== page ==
5 Steps to Crafting a Powerful Elevator Speech

In a previous post – 12 Keys to Becoming a Top Producer – Faster! – I shared that one of those keys is reading.  I mentioned in that section that I had wanted to improve the impact of my elevator speech so I read Small Message, Big Impact by Terri Sjodin.  Great book.  This is a must read for anyone in sales.  By the way, we are all in sales in some way.

Cory Spanko commented on that post asking if I would share that elevator speech.  So this is my response to his request.  (Thanks Cory for giving me the idea for this post!  DM me your address on twitter – I’d like to send you this book.)

About a year ago, I was in Chicago for the Sperry Van Ness National Convention. It is always a great event.  I leave with dozens of actionable ideas from the first-class advisors that attend.  This convention had a competition called SVN Idol.  The premise of the competition was 4 advisors would compete in giving “The Presentation.”  The winner won $1000.  I was one of the four.  I was going to win that prize.

We were told in advance that we would compete in giving the canned SVN listing presentation.  (I don’t like canned presentations, but that is a topic for another post.)  We were not told that there would be round two.  In round two, we had to give an elevator speech.  I was not prepared.  Transparently, I tend to be good when I’m prepared.  I’m not awesome on the fly.  I did well in round 1.  I bombed round 2.  My good friend Henry Hanna left victorious.  I left knowing that I had a few books to read.

The key to a powerful elevator speech is that it gets you a meeting.  That is all it needs to do.  If I’m in line at Starbucks and have an opportunity, can I get a meeting with a prospect in 90 seconds?  Not only must it be powerful, but it needs to be adaptable.  Too many people look for the magic bullet – if I say these 3 things, I’ll get that meeting.  No.  You need a powerful framework that can be custom fit to the prospect.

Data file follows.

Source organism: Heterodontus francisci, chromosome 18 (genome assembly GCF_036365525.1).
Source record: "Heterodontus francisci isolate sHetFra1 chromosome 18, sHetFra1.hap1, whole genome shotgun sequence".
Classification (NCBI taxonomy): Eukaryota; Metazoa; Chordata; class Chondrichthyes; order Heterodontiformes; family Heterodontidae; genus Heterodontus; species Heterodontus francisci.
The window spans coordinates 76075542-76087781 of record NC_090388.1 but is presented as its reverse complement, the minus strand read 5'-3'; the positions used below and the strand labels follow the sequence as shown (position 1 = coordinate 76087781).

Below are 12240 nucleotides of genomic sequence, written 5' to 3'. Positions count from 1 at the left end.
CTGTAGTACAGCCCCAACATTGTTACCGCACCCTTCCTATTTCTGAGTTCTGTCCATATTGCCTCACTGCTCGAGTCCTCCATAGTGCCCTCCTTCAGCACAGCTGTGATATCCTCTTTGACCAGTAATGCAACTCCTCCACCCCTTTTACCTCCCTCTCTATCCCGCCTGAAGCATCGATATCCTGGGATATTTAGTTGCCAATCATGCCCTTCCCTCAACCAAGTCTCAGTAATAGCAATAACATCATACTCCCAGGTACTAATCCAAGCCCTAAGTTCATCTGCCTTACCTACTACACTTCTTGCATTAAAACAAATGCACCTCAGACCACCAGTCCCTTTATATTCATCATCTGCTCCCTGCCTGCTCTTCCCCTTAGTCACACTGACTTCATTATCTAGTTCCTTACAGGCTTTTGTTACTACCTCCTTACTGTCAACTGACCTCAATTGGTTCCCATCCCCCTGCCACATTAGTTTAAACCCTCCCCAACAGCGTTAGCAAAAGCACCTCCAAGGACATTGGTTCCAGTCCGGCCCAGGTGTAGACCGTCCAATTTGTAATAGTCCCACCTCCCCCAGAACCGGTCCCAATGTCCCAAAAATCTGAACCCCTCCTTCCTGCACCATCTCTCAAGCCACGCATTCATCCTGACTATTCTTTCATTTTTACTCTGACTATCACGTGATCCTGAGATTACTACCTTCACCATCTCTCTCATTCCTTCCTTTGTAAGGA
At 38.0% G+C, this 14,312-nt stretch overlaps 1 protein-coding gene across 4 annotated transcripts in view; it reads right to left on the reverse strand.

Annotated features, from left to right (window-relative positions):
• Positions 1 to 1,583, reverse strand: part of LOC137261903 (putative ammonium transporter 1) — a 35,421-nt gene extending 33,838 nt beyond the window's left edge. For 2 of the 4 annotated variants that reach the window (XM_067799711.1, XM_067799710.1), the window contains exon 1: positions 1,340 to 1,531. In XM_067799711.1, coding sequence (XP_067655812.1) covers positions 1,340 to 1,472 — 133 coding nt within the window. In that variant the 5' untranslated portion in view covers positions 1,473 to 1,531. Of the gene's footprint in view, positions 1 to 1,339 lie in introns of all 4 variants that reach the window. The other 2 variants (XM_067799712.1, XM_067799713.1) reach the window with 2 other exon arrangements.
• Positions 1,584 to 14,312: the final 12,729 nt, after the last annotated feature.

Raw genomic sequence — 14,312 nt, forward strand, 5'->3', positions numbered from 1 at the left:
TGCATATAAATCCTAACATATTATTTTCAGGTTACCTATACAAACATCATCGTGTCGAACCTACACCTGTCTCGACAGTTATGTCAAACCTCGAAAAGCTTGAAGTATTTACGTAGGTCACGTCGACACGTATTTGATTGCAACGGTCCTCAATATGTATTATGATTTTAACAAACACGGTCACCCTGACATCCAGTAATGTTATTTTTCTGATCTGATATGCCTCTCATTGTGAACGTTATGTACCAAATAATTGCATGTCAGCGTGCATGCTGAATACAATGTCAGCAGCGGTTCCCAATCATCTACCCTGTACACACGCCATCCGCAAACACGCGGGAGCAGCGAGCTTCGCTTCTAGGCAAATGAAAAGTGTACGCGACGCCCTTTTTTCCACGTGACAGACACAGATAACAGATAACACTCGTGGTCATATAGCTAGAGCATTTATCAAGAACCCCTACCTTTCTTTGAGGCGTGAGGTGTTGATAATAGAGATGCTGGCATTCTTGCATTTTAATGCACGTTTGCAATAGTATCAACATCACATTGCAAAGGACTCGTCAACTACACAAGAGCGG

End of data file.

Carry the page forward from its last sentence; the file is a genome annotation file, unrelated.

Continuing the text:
That framework is Monroe’s Motivational Sequence (MMS).  Thank you @terrisjodin for writing a fantastic book!  MMS is a logical and sequential 5 step process to motivate someone to take action.  This method does not have to be an elevator speech.  It could be much longer.  It works brilliantly for a super short speech, however.

The 5 Steps of Monroe’s Motivational Sequence

  1. Attention – I always think about Alec Baldwin in Glengarry Glen Ross here.  But you don’t have to be a complete jerk to get someone’s attention.  You do have to be interesting.  You do have to understand what is important to your prospect.  Example: “There is only one way to maximize the value of your property, and my company is the only one that can do it.”
  2. Problem – This could also be an opportunity.  I’ve heard John McDermott say 100 times that people sell property because they have a problem or an opportunity.  That’s it.  I think the same is true of anyone buying or selling anything.  They have a problem or an opportunity.  You need to know what it is, and hone in on it here.
  3. Solution – Share with them the solution to their problem or opportunity.  Ideally, how you can solve their problem or help them capitalize on their opportunity.
  4. Visualize – This step hooks them.  Here you want to encourage them to visualize the glorious future destiny that awaits them if your solution becomes a reality for them.  Use the word “imagine.”  “Imagine how much fun it will be, Mr. Prospect, when multiple capable buyers are competing for your property and driving up the price!”
  5. Action – Now you share with them what you would like them to do.  In the context of an elevator speech, you want them to agree to have the next meeting.  If you are a politician, you want their vote.  Be specific.  Ask them to sign on the line that is dotted!

As a parting example, watch this video of my dad making his announcement speech to run for office.  It is short and sweet.  See if you can pick out the steps above.  [Skip to the 4 minute mark]

I’d love to hear from you in the comments below.  Share a story of an elevator speech opportunity that went well.  Or that bombed.  What other elevator speech methods have you used with success?

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Please note: I reserve the right to delete comments that are offensive or off-topic.

  • Great post, Bo – enlightening to show how your ‘failure’ motivated you to step up your game. I love this Elevator Pitch builder tool from Harvard Business School (link below) – a @ducttape post that has been in my Twitter Favorites list since June 2010.


    • Bo Barron, CCIM

      Barbi – you can learn from others or from your own mistakes. I prefer the former! However, when I do fall on my face, I purpose to learn everything that I can from that experience so I never have to repeat it!

      Thanks for the resources. I’ll check them out!

  • Great post again! I’ve always looked at the elevator pitch with the mindset that you can either be a “vitamin” or a “pain” pill. If someone has a headache, as most potential clients do, you want to be the pill that makes the pain go away. That’s where you have the most impact, and when folks are in pain, they don’t want to waste time thinking about vitamins. Vitamins are great, but a harder sell. After all, I only think about vitamins when i’m in “healthy mode” and they are least necessary.